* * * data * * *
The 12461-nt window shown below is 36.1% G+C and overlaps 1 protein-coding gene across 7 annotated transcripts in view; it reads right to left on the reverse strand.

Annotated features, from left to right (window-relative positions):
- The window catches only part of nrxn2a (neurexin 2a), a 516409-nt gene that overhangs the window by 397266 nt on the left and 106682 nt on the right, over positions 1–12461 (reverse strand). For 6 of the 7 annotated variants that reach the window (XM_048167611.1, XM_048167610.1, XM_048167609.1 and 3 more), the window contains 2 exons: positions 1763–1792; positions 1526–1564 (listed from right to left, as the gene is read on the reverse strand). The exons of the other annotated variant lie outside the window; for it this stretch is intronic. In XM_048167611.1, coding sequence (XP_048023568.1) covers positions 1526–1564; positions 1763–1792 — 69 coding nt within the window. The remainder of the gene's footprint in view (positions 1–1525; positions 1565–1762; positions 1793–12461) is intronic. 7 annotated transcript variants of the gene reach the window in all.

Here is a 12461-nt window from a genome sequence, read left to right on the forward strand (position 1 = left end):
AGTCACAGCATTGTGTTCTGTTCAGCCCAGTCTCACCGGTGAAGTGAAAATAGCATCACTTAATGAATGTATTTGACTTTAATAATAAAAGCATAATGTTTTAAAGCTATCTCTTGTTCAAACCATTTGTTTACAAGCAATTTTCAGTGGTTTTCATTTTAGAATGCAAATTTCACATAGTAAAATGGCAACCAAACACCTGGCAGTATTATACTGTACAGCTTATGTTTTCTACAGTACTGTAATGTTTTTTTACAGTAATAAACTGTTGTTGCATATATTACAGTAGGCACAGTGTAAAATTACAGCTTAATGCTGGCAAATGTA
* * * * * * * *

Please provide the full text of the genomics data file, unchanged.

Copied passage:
The 12461-nt window shown below is 36.1% G+C and overlaps 1 protein-coding gene across 7 annotated transcripts in view; it reads right to left on the reverse strand.

Annotated features, from left to right (window-relative positions):
- The window catches only part of nrxn2a (neurexin 2a), a 516409-nt gene that overhangs the window by 397266 nt on the left and 106682 nt on the right, over positions 1–12461 (reverse strand). For 6 of the 7 annotated variants that reach the window (XM_048167611.1, XM_048167610.1, XM_048167609.1 and 3 more), the window contains 2 exons: positions 1763–1792; positions 1526–1564 (listed from right to left, as the gene is read on the reverse strand). The exons of the other annotated variant lie outside the window; for it this stretch is intronic. In XM_048167611.1, coding sequence (XP_048023568.1) covers positions 1526–1564; positions 1763–1792 — 69 coding nt within the window. The remainder of the gene's footprint in view (positions 1–1525; positions 1565–1762; positions 1793–12461) is intronic. 7 annotated transcript variants of the gene reach the window in all.

Here is a 12461-nt window from a genome sequence, read left to right on the forward strand (position 1 = left end):
AGTCACAGCATTGTGTTCTGTTCAGCCCAGTCTCACCGGTGAAGTGAAAATAGCATCACTTAATGAATGTATTTGACTTTAATAATAAAAGCATAATGTTTTAAAGCTATCTCTTGTTCAAACCATTTGTTTACAAGCAATTTTCAGTGGTTTTCATTTTAGAATGCAAATTTCACATAGTAAAATGGCAACCAAACACCTGGCAGTATTATACTGTACAGCTTATGTTTTCTACAGTACTGTAATGTTTTTTTACAGTAATAAACTGTTGTTGCATATATTACAGTAGGCACAGTGTAAAATTACAGCTTAATGCTGGCAAATGTA